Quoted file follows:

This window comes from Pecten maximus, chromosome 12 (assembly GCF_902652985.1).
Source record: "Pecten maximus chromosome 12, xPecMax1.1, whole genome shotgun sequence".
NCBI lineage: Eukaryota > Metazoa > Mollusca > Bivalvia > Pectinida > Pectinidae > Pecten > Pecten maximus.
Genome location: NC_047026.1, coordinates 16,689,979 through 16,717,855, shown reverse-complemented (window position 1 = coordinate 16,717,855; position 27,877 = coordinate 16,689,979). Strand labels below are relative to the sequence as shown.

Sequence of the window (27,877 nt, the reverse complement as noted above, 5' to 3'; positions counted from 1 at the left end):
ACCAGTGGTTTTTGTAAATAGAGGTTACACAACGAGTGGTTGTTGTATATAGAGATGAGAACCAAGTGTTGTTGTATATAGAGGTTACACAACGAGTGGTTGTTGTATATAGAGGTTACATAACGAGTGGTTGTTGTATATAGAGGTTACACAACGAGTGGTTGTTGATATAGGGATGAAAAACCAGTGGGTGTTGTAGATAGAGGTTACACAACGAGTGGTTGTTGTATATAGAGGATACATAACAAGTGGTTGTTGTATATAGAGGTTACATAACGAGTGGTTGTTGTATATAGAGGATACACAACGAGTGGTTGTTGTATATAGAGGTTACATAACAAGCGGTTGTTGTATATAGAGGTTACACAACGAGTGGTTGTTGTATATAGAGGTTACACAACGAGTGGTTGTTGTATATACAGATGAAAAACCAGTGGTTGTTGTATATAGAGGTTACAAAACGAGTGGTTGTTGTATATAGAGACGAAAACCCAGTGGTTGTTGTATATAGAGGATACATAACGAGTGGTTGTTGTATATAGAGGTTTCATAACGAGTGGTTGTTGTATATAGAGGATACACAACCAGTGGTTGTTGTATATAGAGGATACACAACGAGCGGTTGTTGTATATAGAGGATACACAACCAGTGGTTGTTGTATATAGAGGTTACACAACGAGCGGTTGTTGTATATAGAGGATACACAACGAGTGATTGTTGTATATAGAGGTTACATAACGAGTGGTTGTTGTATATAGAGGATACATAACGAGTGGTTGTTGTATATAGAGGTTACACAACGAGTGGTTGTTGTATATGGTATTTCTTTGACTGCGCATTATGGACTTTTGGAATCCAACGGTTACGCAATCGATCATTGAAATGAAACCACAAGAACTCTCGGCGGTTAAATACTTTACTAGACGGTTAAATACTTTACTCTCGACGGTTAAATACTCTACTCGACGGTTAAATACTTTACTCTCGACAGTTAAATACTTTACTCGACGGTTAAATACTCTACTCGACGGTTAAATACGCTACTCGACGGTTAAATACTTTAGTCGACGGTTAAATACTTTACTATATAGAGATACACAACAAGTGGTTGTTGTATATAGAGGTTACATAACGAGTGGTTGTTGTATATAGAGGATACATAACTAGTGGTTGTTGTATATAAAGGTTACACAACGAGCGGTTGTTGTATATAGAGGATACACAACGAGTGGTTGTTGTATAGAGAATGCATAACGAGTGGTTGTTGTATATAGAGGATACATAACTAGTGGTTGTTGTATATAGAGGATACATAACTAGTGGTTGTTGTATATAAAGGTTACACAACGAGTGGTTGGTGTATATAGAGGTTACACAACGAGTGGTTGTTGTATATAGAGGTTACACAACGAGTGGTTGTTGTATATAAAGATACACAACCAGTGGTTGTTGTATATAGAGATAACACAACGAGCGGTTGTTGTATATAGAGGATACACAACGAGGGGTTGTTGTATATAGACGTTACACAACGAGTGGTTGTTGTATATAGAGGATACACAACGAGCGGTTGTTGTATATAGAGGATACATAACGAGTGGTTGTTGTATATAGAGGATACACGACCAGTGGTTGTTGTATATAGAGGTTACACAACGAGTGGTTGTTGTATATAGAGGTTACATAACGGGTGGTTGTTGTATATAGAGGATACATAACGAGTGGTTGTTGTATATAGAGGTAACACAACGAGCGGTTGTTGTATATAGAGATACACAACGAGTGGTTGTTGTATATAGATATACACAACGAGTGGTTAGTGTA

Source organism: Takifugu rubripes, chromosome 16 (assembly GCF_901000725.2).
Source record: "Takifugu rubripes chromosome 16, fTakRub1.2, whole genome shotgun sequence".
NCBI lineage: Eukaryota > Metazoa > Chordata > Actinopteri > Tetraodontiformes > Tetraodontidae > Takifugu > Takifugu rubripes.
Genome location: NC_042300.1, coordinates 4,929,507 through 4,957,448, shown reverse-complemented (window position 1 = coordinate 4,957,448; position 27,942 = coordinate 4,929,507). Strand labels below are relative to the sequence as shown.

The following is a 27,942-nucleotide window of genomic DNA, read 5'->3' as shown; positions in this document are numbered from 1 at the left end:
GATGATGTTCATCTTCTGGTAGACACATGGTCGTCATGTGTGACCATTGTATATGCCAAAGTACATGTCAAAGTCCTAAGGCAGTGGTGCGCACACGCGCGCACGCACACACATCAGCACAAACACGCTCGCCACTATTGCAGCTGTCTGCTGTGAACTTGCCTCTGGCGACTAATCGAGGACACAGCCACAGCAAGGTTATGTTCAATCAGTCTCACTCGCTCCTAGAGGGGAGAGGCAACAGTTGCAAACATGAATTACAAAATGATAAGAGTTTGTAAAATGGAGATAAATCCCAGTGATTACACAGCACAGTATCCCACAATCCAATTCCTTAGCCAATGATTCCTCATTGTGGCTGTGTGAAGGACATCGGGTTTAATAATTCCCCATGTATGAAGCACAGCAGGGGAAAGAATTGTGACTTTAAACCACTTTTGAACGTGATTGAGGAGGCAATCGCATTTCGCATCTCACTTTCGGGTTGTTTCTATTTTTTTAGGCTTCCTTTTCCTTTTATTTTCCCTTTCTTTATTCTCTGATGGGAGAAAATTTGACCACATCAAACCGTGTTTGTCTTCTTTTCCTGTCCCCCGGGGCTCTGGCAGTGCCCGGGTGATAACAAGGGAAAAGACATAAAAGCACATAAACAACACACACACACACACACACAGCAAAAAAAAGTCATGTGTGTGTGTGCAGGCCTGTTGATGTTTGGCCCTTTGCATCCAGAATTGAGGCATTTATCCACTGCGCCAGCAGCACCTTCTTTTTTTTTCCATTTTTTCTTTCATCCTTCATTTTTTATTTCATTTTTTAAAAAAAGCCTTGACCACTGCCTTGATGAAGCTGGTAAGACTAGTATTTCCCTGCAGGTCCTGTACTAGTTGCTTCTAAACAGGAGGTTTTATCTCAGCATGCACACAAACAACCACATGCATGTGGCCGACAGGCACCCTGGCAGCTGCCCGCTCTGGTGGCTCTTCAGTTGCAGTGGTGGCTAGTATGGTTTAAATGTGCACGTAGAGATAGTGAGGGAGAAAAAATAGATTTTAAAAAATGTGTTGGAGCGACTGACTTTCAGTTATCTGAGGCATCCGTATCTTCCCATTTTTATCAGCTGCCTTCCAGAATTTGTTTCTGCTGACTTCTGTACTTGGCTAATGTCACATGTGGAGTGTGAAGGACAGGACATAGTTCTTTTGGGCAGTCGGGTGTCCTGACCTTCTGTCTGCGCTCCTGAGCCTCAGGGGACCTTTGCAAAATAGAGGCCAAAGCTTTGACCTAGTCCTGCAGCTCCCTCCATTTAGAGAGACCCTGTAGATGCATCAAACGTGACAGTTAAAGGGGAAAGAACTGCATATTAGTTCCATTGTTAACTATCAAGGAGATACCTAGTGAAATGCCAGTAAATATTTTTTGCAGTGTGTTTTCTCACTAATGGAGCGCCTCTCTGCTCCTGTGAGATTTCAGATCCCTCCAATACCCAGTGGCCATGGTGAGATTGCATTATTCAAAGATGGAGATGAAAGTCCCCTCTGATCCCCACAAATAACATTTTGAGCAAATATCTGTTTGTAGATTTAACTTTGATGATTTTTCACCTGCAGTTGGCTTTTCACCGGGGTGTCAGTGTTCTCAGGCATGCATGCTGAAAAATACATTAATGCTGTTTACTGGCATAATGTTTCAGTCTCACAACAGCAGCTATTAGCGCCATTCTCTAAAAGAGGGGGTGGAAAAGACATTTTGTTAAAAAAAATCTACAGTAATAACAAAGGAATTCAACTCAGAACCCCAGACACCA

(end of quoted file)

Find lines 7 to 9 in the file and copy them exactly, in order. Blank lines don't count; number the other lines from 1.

Source organism: Takifugu rubripes, chromosome 16 (assembly GCF_901000725.2).
Source record: "Takifugu rubripes chromosome 16, fTakRub1.2, whole genome shotgun sequence".
NCBI lineage: Eukaryota > Metazoa > Chordata > Actinopteri > Tetraodontiformes > Tetraodontidae > Takifugu > Takifugu rubripes.